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The English Standard Version (ESV) of Genesis 2:2 states:

"And on the seventh day God finished his work that he had done, and he rested on the seventh day from all his work that he had done."

This verse describes God resting after creation. The concept of Tikkun in Rabbinic Judaism refers to the ongoing process of repairing and perfecting the world.

Question:

Can God's act of resting in Genesis 2:2 be interpreted within the framework of Tikkun? Would this imply a need for God to "repair" Himself after creation, or is there another way to understand this concept in light of God's perfection?

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    Where do you get the idea of Deity 'repairing' himself ? The cessation of work (rest) is not a 'repair'.
    – Nigel J
    Commented Mar 10 at 15:37
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    Strictly speaking, "Tikkun" is not a Biblical term and thus not really a biblical question.
    – Dottard
    Commented Mar 10 at 20:39
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    @Dottard—A word (term) does not need to occur in the Bible in order for it to be a biblical concept. Consider “Trinity”, for example. The Hebrew word תיקון‎ (tikkun) is related to the verb תָּקַן (takan) which does occur in the Bible. Whether tikkun ha-olam is or is not a Biblical concept is worthy of consideration, hence the question. Commented Mar 10 at 21:15
  • @DerÜbermensch - you are correct.
    – Dottard
    Commented Mar 10 at 22:08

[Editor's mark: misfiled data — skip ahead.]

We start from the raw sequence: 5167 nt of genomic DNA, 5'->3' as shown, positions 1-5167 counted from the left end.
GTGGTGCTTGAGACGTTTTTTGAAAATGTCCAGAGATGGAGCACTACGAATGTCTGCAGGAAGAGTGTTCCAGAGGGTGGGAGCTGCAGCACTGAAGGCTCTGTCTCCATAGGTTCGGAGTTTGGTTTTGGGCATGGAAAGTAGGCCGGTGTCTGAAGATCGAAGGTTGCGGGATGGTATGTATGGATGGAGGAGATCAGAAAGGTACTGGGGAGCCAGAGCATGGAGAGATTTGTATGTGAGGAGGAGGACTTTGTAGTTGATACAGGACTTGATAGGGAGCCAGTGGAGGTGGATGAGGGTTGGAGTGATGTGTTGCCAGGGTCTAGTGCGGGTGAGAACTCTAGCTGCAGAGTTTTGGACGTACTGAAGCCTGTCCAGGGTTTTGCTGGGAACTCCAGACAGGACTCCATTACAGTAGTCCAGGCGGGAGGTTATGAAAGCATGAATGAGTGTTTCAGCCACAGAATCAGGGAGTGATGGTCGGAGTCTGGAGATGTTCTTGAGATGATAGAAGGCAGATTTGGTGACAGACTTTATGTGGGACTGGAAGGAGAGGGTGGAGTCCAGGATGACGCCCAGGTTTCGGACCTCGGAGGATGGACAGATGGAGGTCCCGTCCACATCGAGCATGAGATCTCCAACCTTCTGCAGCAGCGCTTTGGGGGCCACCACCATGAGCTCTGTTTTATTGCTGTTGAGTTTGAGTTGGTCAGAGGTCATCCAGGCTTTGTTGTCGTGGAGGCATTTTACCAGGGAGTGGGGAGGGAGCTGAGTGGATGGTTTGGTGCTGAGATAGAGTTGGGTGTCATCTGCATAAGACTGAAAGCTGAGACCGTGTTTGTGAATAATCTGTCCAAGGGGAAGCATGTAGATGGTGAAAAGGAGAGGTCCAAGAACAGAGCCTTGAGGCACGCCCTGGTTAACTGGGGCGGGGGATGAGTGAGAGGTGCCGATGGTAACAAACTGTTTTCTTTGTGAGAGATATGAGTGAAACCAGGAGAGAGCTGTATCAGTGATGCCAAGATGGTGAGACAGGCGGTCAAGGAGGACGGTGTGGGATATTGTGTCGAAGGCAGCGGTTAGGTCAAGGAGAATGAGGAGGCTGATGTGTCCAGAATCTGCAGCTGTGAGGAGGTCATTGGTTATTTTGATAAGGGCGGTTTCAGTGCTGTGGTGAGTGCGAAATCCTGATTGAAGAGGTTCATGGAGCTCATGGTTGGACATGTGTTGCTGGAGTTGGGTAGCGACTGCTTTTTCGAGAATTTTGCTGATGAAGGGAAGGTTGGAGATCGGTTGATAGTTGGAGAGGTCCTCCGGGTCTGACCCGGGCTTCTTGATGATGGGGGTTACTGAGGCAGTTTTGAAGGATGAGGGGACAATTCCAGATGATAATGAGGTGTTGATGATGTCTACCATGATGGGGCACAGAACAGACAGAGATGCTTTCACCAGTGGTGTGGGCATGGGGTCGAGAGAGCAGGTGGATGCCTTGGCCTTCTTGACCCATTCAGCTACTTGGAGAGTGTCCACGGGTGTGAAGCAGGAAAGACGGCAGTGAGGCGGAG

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    @NigelJ - kabbalistic Judaism understands that the process of creation involved the "breaking of the vessels" of divine light. After the 7 Days, Man began his responsibility to work with God to complete task of restoration. Commented Mar 11 at 6:48

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The Definition: Tikkun is a term used in Rabbinic Judaism to describe the ongoing process of repairing and perfecting the world.

In the Book of Genesis, it states in verse 2:2, “And on the seventh day God ended His work which He had done, and He rested on the seventh day from all His work which He had done.” The phrase “rested on the seventh day” isn’t meant as a need for God to repair himself, but rather as a model for human behavior and an expression of God’s satisfaction with the work He had done.

The Tikkun interpretation of God’s rest at the end of creation (Genesis 2:2) suggests that the end of creation is the start of humanity’s relationship with God as we work together to perfect and preserve the world.

God’s rest is an example for us to take a break from our work, reflect on the beauty of creation and to steward and care for the world as we work toward Tikkun.

Tikkun doesn’t mean that God had to "repair" himself, but rather it is God’s call for humanity to take part in the process of making the world better, in relationship with God. So, while God’s work of creation is “complete,” humanity’s role is to add to the eternal "flourishing" and renewal of creation, fulfilling the idea of Tikkun.

Do all Christians agree with this interpretation? That's another whole story.

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    + 1 -- Yes, God's rest indeed marks the beginning of humanity's work to repair the universe. Underlying this is the kabbalistic understanding of what need to be repaired... which is beyond the scope of the question. Commented Mar 11 at 6:41

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